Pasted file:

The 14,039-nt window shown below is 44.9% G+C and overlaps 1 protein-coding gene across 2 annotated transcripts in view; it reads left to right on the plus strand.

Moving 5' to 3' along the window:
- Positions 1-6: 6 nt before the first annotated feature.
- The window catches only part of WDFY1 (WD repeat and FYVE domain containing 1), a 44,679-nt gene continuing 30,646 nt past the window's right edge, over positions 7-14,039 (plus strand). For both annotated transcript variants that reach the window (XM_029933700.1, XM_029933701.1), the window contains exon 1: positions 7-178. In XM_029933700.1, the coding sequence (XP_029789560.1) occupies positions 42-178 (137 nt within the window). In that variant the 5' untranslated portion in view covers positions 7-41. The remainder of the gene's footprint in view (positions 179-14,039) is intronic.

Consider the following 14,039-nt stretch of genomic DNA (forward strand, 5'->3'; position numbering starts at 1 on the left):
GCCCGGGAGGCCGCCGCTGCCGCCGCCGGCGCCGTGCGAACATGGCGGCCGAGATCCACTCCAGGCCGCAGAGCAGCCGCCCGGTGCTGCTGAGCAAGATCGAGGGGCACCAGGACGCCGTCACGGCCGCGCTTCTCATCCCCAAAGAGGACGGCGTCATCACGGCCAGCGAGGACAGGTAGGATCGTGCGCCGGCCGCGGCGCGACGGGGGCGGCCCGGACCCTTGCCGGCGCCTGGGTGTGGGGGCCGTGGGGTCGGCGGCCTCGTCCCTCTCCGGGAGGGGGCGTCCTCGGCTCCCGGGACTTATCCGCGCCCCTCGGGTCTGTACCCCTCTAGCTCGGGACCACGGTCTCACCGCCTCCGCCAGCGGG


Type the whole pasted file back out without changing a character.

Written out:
The 14,039-nt window shown below is 44.9% G+C and overlaps 1 protein-coding gene across 2 annotated transcripts in view; it reads left to right on the plus strand.

Moving 5' to 3' along the window:
- Positions 1-6: 6 nt before the first annotated feature.
- The window catches only part of WDFY1 (WD repeat and FYVE domain containing 1), a 44,679-nt gene continuing 30,646 nt past the window's right edge, over positions 7-14,039 (plus strand). For both annotated transcript variants that reach the window (XM_029933700.1, XM_029933701.1), the window contains exon 1: positions 7-178. In XM_029933700.1, the coding sequence (XP_029789560.1) occupies positions 42-178 (137 nt within the window). In that variant the 5' untranslated portion in view covers positions 7-41. The remainder of the gene's footprint in view (positions 179-14,039) is intronic.

Consider the following 14,039-nt stretch of genomic DNA (forward strand, 5'->3'; position numbering starts at 1 on the left):
GCCCGGGAGGCCGCCGCTGCCGCCGCCGGCGCCGTGCGAACATGGCGGCCGAGATCCACTCCAGGCCGCAGAGCAGCCGCCCGGTGCTGCTGAGCAAGATCGAGGGGCACCAGGACGCCGTCACGGCCGCGCTTCTCATCCCCAAAGAGGACGGCGTCATCACGGCCAGCGAGGACAGGTAGGATCGTGCGCCGGCCGCGGCGCGACGGGGGCGGCCCGGACCCTTGCCGGCGCCTGGGTGTGGGGGCCGTGGGGTCGGCGGCCTCGTCCCTCTCCGGGAGGGGGCGTCCTCGGCTCCCGGGACTTATCCGCGCCCCTCGGGTCTGTACCCCTCTAGCTCGGGACCACGGTCTCACCGCCTCCGCCAGCGGG